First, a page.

British Airways is one of the world’s most recognisable airlines and at 93 years, one of the oldest. The radio call sign for British Airways is Speedbird, based on the stylised icon of the airline’s predecessors, Imperial Airways and BOAC, and probably best symbolised by Concorde.
The airline has naturally relied upon and continues to rely on history and nostalgia for the “feel good” factor in its advertisements. The musical theme predominantly used is The Flower Duet by Léo Delibes. Yanni’s Aria is a variant.
One of the most famous series of advertisements by the airline were with the tagline “The World’s Favourite Airline” which debuted in 1989 with the famous “Face” advertisement, considered one the best TV ads of all time, and also one of the most expensive.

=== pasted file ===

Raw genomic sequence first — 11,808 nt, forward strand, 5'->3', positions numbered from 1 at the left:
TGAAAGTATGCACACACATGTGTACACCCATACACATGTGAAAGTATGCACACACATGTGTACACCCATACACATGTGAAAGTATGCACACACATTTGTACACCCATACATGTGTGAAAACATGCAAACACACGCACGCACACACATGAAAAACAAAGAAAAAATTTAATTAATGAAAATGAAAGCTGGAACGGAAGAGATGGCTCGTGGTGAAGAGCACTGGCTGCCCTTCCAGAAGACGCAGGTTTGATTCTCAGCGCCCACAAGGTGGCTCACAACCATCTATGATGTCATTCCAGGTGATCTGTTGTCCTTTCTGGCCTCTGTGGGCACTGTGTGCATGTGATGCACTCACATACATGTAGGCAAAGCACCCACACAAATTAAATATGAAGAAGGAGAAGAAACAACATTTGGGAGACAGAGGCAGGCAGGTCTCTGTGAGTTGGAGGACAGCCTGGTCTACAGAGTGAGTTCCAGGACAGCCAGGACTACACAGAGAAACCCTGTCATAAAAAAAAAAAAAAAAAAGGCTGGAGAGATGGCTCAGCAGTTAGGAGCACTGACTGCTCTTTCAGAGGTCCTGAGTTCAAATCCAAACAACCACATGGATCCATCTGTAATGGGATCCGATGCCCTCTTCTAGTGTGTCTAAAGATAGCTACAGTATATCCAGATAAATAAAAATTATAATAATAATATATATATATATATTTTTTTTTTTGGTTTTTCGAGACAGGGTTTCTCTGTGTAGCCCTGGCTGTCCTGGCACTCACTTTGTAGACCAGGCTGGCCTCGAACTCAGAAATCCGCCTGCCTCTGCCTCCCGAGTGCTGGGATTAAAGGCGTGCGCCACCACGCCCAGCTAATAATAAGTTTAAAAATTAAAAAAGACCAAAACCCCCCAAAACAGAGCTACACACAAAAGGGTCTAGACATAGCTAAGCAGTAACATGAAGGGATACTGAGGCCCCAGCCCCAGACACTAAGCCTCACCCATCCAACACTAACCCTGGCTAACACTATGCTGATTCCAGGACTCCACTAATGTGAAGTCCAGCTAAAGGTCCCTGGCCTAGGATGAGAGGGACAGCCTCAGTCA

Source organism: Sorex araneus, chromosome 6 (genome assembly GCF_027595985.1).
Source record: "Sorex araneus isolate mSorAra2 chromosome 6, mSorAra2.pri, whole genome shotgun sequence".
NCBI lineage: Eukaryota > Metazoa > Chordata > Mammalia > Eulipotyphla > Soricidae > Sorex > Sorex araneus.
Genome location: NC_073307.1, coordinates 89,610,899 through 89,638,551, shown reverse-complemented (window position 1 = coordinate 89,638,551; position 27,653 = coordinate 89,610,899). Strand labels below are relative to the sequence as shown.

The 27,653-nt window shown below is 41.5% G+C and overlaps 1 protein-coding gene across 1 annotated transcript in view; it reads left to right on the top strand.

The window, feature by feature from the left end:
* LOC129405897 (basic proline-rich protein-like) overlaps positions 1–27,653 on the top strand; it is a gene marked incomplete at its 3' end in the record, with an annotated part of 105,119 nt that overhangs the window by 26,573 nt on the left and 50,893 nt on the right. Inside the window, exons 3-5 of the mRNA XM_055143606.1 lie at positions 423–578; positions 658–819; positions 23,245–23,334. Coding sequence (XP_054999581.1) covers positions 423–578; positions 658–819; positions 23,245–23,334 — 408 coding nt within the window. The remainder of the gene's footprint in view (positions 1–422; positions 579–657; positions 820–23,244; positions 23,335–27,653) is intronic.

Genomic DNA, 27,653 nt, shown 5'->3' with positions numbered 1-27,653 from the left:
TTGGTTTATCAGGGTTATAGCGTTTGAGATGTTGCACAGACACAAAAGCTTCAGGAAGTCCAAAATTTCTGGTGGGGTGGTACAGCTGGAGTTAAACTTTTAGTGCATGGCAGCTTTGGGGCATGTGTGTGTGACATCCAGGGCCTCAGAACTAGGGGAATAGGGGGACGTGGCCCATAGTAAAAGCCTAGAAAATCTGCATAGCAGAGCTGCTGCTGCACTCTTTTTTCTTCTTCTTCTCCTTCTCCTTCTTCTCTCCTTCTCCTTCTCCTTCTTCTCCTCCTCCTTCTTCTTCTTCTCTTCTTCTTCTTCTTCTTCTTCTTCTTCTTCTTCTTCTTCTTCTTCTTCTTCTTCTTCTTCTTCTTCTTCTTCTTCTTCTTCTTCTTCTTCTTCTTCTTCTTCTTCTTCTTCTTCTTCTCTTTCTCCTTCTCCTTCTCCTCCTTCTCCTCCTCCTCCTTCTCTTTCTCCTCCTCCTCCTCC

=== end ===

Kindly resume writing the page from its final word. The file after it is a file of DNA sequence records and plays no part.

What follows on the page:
The above ad is the one revised in 1994 to show the new uniforms. The original 1989 ad can be viewed here. British Airways finally dropped the tag-line 12 years later in 2001 when it was superseded by German flag carrier Lufthansa in terms of passenger numbers.
Other ads of this era include the Island ad, and the Cry When Happy ad. One of my favourites from this genre is the “Rebecca” ad which touches upon human characteristics. One can only wonder where those wonderful human touches have disappeared to, in today’s rushed world of air travel.
In 2007 the airline adopted a new tag line “Upgrade to British Airways” but still retained the musical theme.
British Airways also “Indianised” their musical theme in their ‘Namaste India‘ ad which targeted the emerging upscale Indian tourist market.
In September 2011, to maximise its 90 years of operations, British Airways rolled out its “To Fly. To Serve.” ad, the airline’s largest TV campaign in almost a decade.
This year, to celebrate the London Olympic games, British Airways have released an ad titled ‘The Race‘.